This course requires 2 options.
Economics - Level 3
Teacher in Charge: M. Orchard
Economics examines the choices people make about the use of limited resources to satisfy unlimited wants.
Economics helps to explain and predict how goods and services will be produced and consumed. It will tell you who gets what, how, and why.
Economics explores issues of:
- sustainability (efficient use of scarce resources)
- enterprise (identifying profit-maximising levels of output)
- citizenship (economic decisions affecting New Zealand society)
- globalisation (the benefits of international trade).
Economists are interested in the factors that influence the well being of people and aim to find solutions to improve people’s standard of living.
Topic of study: Microeconomic Concepts
- Economic modelling of supply and demand
- Concepts of utility, elasticity and diminishing returns are introduced
- Analysis of the actions of the rational consumer and producer
Students begin to learn by online quizzes with immediate feedback, accurate graphing skills, and adoption of key economic terminology.
Topic of study: Market Failure
- Learning the economic history of New Zealand
- Differentiating between inequality and inequity
- Economic modelling of the labour market and Lorenz curves
- Analysing the Government policies to counter the market failure of inequitable wealth and income distributions
Students learn with research and written argument outlining the subjective nature of fairness or equity in society, using economic modelling and reasoning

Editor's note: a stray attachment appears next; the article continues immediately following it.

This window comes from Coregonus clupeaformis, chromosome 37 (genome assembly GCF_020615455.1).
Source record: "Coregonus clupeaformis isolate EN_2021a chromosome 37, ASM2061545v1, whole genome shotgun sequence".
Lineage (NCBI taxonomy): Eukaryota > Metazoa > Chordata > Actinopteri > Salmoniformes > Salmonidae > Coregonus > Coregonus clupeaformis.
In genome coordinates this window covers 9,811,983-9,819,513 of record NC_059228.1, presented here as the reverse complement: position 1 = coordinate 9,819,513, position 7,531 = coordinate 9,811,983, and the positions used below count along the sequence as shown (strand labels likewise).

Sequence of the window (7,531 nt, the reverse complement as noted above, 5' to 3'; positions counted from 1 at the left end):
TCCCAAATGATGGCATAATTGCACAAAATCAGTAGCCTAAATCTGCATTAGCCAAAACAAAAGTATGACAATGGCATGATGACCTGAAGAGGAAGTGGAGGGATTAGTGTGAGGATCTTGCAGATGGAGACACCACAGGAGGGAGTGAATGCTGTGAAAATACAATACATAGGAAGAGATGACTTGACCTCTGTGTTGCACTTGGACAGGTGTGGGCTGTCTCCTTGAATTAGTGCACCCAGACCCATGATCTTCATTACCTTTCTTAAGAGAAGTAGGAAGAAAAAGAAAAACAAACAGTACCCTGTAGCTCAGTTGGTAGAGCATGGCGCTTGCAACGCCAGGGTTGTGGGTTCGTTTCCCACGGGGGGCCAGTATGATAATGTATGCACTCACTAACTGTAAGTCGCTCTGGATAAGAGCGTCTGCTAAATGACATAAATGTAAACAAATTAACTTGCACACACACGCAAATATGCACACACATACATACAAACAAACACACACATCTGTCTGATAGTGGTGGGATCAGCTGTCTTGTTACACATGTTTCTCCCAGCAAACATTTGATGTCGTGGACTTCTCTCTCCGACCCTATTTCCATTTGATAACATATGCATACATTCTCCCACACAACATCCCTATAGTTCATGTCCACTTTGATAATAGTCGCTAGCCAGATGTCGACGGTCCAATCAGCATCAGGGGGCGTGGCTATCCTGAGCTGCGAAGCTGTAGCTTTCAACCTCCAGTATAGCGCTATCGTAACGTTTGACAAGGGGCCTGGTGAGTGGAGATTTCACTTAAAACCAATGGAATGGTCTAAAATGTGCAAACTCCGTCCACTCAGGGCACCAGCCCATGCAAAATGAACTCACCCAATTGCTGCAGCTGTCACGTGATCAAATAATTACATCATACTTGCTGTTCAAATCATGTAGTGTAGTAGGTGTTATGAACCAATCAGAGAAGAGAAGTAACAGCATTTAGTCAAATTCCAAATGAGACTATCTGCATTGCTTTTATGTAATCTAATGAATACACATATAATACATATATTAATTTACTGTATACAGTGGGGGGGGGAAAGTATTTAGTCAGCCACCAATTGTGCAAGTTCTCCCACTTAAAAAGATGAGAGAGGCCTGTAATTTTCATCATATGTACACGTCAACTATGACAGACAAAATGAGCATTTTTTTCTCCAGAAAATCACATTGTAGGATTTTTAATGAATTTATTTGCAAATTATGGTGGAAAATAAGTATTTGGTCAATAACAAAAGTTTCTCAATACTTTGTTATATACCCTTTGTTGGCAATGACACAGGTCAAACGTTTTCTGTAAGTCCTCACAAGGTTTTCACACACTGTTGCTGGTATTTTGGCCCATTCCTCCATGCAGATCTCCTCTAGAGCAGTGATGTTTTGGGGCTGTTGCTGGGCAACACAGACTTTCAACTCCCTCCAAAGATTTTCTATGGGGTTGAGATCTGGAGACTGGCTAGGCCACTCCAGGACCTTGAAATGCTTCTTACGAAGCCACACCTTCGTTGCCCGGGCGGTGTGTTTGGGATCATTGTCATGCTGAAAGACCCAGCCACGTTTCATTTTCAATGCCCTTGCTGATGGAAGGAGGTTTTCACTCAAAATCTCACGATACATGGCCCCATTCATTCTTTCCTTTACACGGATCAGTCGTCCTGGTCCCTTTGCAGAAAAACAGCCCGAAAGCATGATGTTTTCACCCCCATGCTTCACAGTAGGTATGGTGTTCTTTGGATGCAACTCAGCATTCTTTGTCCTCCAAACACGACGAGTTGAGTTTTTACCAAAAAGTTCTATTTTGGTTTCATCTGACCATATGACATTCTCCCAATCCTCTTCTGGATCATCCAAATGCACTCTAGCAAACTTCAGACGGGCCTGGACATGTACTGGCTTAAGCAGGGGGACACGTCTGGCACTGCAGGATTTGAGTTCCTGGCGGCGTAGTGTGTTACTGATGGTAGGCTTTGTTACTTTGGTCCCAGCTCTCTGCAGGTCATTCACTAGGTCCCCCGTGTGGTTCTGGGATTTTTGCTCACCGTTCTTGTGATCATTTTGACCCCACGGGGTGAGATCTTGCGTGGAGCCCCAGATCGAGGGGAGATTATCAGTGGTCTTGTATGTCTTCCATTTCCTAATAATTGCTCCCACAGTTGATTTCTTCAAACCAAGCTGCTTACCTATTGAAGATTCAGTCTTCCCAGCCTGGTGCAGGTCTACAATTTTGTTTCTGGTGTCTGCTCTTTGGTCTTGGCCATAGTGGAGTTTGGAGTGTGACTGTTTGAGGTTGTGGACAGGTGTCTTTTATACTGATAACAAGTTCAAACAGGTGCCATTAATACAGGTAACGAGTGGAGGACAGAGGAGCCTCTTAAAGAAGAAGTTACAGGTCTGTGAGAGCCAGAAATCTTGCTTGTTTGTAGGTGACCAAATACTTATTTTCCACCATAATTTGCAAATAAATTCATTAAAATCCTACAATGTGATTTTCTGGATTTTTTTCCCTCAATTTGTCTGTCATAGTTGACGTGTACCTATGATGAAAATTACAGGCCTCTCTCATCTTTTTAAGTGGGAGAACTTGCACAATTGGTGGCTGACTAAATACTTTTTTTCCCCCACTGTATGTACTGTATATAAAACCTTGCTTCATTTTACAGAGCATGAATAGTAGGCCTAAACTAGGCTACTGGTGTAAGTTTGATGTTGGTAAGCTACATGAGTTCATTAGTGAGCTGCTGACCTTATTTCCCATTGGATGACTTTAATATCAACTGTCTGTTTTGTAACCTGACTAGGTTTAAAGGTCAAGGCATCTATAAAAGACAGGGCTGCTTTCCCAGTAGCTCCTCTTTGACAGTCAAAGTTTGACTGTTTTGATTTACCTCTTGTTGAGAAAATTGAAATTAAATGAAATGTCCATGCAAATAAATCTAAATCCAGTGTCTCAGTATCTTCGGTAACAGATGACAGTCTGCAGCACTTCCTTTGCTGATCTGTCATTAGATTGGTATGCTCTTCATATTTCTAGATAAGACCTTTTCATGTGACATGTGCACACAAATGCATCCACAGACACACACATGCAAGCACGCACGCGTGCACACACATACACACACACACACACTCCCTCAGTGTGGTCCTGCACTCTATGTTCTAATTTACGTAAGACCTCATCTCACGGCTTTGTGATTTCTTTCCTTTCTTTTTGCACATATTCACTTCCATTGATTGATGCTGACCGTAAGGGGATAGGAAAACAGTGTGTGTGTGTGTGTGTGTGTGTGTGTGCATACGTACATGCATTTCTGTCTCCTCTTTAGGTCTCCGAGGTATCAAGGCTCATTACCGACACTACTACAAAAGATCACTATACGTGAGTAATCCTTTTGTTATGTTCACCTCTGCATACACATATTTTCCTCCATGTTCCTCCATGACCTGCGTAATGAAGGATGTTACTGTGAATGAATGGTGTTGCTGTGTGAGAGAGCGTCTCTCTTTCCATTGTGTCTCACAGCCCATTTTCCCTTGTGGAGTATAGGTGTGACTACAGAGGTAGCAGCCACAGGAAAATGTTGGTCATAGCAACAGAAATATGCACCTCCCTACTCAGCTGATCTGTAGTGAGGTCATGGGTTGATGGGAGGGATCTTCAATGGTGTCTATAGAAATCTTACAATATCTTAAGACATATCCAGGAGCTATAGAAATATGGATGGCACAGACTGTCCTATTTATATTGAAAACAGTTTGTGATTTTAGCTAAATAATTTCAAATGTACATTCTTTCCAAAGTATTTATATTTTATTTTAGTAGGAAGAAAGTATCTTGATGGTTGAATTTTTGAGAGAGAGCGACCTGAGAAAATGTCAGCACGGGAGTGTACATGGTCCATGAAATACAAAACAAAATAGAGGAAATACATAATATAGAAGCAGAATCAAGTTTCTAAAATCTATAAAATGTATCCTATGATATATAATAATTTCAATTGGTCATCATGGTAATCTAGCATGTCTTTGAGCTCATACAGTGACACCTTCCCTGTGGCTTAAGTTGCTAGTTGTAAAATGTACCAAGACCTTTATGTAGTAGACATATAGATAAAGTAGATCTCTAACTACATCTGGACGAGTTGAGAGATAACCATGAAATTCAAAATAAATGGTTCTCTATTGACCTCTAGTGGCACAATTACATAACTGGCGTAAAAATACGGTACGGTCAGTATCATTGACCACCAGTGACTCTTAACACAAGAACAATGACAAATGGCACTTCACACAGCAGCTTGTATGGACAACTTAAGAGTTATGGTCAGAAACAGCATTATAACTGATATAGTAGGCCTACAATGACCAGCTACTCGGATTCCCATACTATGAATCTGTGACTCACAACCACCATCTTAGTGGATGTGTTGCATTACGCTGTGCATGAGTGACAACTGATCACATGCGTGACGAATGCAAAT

Topic of study: Allocative efficiency
- Economic modelling of demand and supply to determine the welfare or benefit of markets
- Analysis of allocative efficiency and the causes of inefficiency in the market by making one party worse off while not making another party better off
Students analyse all Government interventions in markets to understand the impact on allocative efficiency
Topic of study: Macro-economic influences on the New Zealand economy
- Government goals of price stability, economic growth, balanced trade, and full employment are introduced
- Economic modelling of circular flow, aggregate demand and supply, foreign exchange market, and the business cycle are introduced
- Government policies including monetary policy, fiscal policy and trade policies are discussed and analysed
Students make sense of the daily business and economic news and its impact on the macro-economy
Revision for the NCEA exam of allocative efficiency and macro-economic influences
If you did not take a pathway course at Level 2, or achieved fewer than 14 credits in that course, you will need HOD approval
Total Credits Available: 20 credits.
Externally Assessed Credits: 10 credits.
Internally Assessed Credits: 10 credits.
Term: 4, Week: 8
Term: 2, Week: 5
Term: 1, Week: 8
Term: 4, Week: 8
Approved subject for University Entrance
Number of credits that can be used for overall endorsement: 20
Only students engaged in learning and achievement derived from Te Marautanga o Aotearoa are eligible to be awarded these subjects as part of the requirement for 14 credits in each of three subjects.
Economics can lead to a range of future career options. Specialist economists work for government agencies, various businesses (both in New Zealand and overseas), manufacturing, communications, insurance, banks and finance companies. However, the knowledge and skills gained through economics can be used in a wide range of occupations such as in research and analysis, administration, education.,
It is the policy of Tauranga Boys’ College to have school-wide policies that inform parents and students of the criteria for administering all Assessments for National Qualifications.